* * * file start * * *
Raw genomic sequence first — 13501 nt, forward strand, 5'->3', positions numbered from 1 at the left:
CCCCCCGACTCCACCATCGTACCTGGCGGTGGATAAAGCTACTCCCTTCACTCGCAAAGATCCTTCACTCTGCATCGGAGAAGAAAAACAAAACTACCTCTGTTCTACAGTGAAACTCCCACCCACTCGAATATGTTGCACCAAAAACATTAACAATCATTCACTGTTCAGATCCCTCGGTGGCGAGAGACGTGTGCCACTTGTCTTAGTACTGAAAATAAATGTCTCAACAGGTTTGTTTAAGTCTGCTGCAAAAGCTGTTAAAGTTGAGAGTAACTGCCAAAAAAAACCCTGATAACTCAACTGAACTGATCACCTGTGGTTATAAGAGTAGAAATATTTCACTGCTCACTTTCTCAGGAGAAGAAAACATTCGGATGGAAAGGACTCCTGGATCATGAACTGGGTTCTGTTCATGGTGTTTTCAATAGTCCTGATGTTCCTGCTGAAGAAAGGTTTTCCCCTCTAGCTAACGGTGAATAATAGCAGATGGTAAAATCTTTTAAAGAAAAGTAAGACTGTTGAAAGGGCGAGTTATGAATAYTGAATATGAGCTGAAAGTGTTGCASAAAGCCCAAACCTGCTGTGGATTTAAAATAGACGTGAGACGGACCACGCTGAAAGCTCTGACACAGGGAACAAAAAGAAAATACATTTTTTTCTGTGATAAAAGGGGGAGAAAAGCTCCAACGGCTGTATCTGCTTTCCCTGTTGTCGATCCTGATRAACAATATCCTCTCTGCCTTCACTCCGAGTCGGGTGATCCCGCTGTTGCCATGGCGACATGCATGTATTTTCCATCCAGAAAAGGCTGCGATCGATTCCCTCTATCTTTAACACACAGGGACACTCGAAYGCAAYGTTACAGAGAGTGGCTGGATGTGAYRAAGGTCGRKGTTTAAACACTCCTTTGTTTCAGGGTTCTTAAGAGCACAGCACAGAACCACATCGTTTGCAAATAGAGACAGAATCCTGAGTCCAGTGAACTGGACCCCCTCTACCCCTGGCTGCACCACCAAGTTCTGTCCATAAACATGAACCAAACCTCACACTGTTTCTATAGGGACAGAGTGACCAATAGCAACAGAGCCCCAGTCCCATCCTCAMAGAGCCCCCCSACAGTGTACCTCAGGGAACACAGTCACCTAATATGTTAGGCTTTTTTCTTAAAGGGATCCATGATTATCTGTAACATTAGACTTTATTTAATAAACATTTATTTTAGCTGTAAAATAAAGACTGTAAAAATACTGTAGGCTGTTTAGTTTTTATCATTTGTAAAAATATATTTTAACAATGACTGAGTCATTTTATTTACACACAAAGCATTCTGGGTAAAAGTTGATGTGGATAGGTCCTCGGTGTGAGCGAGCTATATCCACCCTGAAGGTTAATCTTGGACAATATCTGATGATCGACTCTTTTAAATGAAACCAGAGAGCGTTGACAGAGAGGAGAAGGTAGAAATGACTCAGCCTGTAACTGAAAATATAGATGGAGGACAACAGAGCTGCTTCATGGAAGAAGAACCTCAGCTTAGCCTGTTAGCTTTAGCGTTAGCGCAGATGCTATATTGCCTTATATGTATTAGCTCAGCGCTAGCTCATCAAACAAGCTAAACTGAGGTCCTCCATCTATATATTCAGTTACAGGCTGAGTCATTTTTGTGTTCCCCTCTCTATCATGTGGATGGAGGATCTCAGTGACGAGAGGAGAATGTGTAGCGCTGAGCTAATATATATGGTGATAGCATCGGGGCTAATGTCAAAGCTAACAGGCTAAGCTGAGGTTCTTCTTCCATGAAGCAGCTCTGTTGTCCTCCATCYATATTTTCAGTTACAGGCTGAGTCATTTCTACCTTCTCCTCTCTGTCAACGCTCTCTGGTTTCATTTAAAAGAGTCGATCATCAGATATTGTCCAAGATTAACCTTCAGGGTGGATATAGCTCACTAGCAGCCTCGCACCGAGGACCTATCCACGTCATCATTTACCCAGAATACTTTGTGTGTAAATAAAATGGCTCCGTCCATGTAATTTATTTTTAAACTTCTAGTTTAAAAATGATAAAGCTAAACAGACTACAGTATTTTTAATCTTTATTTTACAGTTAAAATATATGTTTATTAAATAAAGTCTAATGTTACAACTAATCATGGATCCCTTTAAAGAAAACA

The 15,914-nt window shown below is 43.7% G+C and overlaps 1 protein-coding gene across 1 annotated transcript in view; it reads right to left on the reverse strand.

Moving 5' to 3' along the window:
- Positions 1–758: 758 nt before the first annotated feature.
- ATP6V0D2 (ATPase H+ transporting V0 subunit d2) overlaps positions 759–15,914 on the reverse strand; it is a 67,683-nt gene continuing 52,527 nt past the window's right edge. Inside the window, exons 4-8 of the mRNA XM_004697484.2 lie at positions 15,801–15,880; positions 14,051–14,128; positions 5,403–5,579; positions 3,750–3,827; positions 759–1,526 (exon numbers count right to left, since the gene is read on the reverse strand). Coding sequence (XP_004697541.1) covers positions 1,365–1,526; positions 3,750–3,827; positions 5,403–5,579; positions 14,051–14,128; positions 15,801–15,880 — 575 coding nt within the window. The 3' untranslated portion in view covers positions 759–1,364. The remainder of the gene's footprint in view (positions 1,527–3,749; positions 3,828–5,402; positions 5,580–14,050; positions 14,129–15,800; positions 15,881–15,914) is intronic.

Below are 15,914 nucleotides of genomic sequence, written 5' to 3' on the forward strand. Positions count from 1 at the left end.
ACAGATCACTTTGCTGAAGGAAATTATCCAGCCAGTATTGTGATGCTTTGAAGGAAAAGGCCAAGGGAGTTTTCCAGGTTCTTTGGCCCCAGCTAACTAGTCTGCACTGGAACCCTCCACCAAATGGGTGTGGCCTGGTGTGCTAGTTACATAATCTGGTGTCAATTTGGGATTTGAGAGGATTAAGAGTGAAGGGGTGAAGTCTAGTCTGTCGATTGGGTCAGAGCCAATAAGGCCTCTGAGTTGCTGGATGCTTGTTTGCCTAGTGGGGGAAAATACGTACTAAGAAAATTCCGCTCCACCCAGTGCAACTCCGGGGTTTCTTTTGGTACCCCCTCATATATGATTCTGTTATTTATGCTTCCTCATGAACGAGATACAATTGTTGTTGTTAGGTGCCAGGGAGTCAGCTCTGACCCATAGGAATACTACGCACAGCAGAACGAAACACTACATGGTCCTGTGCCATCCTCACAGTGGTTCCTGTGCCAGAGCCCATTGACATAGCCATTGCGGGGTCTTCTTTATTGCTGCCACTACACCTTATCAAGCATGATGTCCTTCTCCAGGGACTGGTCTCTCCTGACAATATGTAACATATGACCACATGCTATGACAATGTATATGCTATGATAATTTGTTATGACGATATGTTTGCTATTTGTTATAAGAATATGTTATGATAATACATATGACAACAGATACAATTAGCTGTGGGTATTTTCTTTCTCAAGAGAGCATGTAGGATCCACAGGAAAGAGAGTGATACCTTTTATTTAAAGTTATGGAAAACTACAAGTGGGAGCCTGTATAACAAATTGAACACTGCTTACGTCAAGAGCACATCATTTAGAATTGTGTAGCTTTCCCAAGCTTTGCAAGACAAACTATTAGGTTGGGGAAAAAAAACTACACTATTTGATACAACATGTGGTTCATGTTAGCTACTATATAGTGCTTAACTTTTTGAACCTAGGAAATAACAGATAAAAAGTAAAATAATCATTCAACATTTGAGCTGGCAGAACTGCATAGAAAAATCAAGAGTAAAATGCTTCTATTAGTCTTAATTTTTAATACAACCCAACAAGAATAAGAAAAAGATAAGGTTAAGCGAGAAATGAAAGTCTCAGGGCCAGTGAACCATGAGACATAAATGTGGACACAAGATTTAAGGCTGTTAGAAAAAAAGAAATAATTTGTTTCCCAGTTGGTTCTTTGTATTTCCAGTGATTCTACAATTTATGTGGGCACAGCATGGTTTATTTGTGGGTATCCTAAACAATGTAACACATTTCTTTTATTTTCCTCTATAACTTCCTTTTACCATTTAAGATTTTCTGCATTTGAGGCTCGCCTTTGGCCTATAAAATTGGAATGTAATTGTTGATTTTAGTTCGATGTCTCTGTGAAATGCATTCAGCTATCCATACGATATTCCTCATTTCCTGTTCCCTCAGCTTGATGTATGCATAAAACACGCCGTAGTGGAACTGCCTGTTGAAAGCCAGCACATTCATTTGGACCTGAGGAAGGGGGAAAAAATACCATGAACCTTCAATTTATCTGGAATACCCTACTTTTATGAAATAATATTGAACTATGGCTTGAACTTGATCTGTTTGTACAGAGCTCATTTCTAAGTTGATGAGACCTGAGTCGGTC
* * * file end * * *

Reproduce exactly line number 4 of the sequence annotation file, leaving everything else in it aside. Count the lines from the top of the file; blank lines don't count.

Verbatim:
Moving 5' to 3' along the window: